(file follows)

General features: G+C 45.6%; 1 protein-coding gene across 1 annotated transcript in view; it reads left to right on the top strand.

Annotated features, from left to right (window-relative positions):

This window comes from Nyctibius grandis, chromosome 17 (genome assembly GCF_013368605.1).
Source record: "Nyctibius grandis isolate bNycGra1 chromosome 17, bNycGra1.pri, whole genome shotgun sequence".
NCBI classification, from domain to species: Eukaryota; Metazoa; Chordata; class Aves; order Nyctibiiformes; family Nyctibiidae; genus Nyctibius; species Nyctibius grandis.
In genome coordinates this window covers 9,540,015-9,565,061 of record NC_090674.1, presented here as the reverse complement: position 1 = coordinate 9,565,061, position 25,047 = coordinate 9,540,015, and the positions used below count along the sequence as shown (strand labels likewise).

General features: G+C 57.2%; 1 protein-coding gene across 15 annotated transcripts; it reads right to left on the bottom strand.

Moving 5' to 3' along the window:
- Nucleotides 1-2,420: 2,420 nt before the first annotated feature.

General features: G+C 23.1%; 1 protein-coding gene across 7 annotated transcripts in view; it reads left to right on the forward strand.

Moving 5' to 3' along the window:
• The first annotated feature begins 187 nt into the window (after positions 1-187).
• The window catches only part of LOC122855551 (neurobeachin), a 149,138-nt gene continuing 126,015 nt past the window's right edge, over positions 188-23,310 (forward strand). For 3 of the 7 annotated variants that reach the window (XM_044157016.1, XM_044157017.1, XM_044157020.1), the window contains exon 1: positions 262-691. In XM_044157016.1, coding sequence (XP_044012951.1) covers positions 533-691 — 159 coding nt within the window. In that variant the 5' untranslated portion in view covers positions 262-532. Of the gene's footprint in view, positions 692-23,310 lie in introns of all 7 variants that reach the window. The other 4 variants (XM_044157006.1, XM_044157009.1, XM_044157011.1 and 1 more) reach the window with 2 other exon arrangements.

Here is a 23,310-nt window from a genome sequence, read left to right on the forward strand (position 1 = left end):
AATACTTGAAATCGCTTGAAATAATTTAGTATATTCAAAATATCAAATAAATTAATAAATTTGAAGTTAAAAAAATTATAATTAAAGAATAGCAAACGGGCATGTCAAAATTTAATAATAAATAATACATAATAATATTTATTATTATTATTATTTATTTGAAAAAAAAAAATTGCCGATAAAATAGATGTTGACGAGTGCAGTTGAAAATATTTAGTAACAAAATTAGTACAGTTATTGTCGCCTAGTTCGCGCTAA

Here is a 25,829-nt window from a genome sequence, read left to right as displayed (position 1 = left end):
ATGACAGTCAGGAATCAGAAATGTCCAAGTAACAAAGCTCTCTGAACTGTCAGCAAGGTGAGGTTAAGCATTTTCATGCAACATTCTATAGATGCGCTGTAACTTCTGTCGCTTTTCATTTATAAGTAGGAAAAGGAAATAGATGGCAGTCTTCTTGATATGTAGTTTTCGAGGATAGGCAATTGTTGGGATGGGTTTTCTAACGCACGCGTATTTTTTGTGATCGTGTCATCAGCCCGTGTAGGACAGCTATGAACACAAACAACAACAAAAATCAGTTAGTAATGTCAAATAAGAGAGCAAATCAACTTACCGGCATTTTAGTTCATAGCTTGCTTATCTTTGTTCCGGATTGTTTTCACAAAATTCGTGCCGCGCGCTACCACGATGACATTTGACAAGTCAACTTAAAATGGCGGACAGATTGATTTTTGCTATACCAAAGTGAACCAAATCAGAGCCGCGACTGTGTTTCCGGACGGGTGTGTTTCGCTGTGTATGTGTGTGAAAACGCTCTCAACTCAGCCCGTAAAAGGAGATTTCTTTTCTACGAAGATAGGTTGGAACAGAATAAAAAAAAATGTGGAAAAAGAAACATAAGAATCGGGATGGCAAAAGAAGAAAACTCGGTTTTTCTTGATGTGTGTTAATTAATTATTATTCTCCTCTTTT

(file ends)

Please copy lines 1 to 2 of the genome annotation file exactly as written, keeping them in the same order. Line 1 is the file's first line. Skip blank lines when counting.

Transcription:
General features: G+C 45.6%; 1 protein-coding gene across 1 annotated transcript in view; it reads left to right on the top strand.

Annotated features, from left to right (window-relative positions):